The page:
Police will effectively get more powers to censor websites under proposals being developed by Nominet, the company that controls the .uk domain registry. Following lobbying by the Serious and Organised Crime Agency (SOCA), Nominet wants to change the terms and conditions under which domain names are owned so that it can revoke …
Is there some reason
why the police think that the normal course of law does not apply to them?
If they have information that a site is being used for crime, then go to court, and get an order to close it.
If they're not going to do that, we simply have a police state where the police censor information they don't approve of.
One zonefile to rule them all...
> the police think that the normal course of law does not apply to them?
If we're being rigidly fair about this, this controversy is not the fault of the Police - not entirely, at any rate.
From the article:
"Police will effectively get more powers to censor websites under proposals being developed by Nominet"
Note that, assuming the article is accurate, this is all Nominet's proposal, not the Police's demand.
Granted, Nominet have faced "lobbying by the Serious and Organised Crime Agency". That might have amounted to "would you like to do as you're told, or would you rather come and have a look at how steep the steps are in our nick?"
Re: some reason
If Nominet suspend your domain registration under these proposals, without bothering to take the evidence to a court, that is basically a public declaration on their part that you are a crook.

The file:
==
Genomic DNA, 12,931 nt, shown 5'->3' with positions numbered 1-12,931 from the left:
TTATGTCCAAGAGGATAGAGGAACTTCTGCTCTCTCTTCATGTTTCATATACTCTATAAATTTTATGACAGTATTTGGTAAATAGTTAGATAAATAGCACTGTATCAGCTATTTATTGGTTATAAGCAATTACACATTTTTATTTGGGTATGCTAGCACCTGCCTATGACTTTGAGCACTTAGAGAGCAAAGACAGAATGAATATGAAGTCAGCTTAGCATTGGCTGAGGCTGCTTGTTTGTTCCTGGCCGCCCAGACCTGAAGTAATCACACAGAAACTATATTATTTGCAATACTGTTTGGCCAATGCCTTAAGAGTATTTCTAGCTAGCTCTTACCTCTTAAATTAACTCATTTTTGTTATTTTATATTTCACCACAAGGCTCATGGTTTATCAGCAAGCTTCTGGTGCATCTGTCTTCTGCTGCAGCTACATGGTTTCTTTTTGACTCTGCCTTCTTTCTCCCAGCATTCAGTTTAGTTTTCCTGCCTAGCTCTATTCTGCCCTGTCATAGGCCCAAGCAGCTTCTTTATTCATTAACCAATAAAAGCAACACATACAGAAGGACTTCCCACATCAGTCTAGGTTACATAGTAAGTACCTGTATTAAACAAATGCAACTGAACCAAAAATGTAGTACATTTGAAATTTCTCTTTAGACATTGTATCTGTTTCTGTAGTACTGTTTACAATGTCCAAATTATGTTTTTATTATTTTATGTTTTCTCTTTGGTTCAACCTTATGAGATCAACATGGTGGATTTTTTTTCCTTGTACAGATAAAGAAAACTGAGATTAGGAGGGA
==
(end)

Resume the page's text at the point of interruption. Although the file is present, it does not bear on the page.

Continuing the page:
Have these idiots not heard about UK libel laws?
And so the screw begins to turn
and the State thinks it is finally starting to censor the 'net, when all they are doing is obscuring the Web.
Is it a crime to take photos?
Just wondering what will happen to all of those sites shamelessly hosting photos taken in a public place, evil people like Damian Green/Chris Galley, or even Policemen blasting random Brazilians in the face.
Obviously, taking photos ... that's a terrorism and public order offence innit?
And then sites being rude about policemen... them too. Oh wait... I'm really sorry, I think I might have just caused a problem.
I can't wait until they pull google.co.uk, because the domain is being used to support criminal activity.
Others to be investigated:
and so on and so forth...
I forsee the rise...
...of one massive darknet.
All it would require for a Darknet to become an Internet is a peering agreement and someone to dish out IP addresses and domain names.
The powers that be REALLY don't understand technology do they?
oh, and whilst we're at it..
"By working through Nominet, however, it would be much easier for police to block such efforts centrally by revoking the domain name of any website republishing the allegedly illegal information"
..can you imagine the shady shennigans to be had by hacking a public site with 'censored info' so the police order it taken down. A new kind of DOS.
Not even that.
> All it would require for a Darknet to become an Internet
> is a peering agreement and someone to dish out IP addresses
> and domain names.
All it would require is a single DNS server that enough people were prepared to consider authoritative...
The Internet sees censorship as a fault, and routes around it. DNS is no exception.
 Granted, it would be shit with just one server - but others could join very easily.
Do you mean, say, an alt TLD? For example: www.theregister.co.uk.alt
Re: alt TLD?
> Do you mean, say, an alt TLD? For example: www.theregister.co.uk.alt
Possibly. That's one way of doing it.
Alternatively, if we're just looking at dealing with Nominet, we use an unused .uk zone. So, for example, I could set myself up as the registrar for all .dark.uk domains. I could maintain a simple zone file that delegates to other nameservers. To join this darknet, you either put my IP address in as one of your DNS servers, or use somebody else who does.